Also, be sure to ask for fees on a jury trial. A jury trial is a constitutional right all persons have when accused of a crime like a DUI. In some cases a jury trial is the best solution for a dismissal or to be found not guilty of the crime. However, some attorneys find jury trials time consuming and work intensive and therefore charge more fees sometimes up to two to five times the amount of the initial retainer agreement. While this is a normal practice, to enter into a separate agreement for lawyer services for a jury trial, they fees should not be so expensive to scare you away from seeking your constitutional right. By this, I mean a new fee should not be the reason you choose to plead guilty instead of go to trial. You should make a decision to go to trial based on your available defenses and whether the risk and reward scenario is something you choose to do.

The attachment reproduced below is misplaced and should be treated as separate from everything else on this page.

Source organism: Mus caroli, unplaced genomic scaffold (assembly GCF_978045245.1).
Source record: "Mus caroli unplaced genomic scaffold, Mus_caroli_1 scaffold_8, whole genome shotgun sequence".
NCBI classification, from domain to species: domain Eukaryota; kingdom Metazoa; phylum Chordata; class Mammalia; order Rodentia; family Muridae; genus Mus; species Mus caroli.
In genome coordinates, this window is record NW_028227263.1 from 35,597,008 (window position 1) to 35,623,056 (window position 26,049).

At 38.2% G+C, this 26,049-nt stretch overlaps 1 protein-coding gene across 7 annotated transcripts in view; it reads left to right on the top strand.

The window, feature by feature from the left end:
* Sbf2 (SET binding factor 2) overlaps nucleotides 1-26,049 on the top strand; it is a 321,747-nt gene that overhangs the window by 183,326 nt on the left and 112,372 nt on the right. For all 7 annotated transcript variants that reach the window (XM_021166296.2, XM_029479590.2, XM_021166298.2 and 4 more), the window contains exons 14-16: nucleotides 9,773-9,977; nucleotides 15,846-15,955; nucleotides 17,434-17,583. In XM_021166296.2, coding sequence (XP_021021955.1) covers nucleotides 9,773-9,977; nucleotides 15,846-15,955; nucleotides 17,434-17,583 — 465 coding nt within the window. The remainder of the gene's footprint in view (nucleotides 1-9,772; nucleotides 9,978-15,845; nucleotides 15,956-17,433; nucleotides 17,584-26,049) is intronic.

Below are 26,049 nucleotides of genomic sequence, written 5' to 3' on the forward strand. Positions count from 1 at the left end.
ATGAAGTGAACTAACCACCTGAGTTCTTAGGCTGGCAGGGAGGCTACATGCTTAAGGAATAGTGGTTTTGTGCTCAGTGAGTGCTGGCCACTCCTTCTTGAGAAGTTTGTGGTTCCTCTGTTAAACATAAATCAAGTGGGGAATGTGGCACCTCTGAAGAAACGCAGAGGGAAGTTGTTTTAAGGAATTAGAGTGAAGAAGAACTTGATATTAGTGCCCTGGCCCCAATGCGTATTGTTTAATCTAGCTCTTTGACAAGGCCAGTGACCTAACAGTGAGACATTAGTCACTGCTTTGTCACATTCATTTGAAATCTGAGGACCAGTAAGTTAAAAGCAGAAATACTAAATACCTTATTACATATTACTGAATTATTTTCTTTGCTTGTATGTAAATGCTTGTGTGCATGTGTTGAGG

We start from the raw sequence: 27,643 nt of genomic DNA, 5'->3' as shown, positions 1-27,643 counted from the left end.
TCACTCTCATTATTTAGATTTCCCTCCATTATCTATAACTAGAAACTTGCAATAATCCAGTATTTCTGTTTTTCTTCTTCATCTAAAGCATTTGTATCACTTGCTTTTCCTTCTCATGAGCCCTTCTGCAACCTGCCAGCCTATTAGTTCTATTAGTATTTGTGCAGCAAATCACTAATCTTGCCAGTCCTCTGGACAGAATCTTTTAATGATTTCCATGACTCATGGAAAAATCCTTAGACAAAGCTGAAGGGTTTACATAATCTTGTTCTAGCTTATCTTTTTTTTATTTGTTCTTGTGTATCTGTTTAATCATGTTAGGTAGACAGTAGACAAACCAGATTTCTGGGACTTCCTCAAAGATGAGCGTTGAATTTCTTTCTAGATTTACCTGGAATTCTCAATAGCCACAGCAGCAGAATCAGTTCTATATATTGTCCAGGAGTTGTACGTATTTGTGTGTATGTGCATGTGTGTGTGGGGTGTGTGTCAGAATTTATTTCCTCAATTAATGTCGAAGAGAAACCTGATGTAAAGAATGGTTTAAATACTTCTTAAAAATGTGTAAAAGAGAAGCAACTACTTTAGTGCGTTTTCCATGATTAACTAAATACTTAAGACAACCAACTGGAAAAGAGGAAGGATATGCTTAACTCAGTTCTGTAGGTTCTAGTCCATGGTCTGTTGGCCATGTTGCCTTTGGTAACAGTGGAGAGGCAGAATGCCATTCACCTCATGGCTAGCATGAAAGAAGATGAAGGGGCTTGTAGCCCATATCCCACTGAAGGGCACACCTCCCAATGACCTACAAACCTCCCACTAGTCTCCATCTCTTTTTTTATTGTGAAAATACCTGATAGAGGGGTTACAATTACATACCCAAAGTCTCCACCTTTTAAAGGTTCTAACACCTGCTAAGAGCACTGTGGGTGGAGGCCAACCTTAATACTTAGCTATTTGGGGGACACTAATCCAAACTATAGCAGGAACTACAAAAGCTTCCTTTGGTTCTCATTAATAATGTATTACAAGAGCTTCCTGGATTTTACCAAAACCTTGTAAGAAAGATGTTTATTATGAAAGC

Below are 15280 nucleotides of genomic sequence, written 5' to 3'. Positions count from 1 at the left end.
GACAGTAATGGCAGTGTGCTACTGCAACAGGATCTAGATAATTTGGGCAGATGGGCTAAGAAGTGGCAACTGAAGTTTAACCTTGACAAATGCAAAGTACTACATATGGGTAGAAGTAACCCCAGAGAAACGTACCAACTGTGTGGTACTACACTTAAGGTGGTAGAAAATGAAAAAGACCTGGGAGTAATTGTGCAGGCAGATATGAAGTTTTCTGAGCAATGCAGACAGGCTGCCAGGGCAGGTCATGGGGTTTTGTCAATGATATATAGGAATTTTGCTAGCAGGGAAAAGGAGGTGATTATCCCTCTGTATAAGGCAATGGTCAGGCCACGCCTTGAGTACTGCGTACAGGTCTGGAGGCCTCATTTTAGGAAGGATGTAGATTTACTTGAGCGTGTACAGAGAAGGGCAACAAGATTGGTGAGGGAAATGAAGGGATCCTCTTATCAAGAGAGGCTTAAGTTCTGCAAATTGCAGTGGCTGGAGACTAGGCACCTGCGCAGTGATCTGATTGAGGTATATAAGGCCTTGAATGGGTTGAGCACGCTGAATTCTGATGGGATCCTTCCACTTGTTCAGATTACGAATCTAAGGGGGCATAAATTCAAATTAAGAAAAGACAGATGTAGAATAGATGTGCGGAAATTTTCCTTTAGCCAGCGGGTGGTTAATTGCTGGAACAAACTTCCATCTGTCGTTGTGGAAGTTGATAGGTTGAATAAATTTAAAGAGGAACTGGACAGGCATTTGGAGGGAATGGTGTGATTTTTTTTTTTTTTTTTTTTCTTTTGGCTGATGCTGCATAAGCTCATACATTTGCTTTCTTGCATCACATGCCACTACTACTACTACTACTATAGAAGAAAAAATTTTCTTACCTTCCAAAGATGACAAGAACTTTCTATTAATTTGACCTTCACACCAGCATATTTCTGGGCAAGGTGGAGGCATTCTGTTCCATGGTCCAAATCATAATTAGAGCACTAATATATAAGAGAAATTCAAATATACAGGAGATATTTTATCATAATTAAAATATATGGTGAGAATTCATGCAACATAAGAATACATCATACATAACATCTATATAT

Overall, be sure to know the cost of a jury trial up front so you are not surprised when the lawyer gives you a new fee for trial and you were not prepared for that option. As discussed in an earlier post, public defenders are lawyers also and defend people in court hearings including jury trials. Most public defenders represent their clients and give them the option to go to trial at little to no cost because that person wants to have their day in court. Private lawyers should give the same consideration to a client that wants their day in court but they also need compensation to continue with their practice and be reasonably paid for the amount of time it takes to prepare and fight for a 3 to 7 day or more jury trial.
For any more questions or if you are in need of a lawyer for a DUI charge or criminal defense please call the office of Daniel P. Flores at (888) 326-0919.
"*" indicates required fields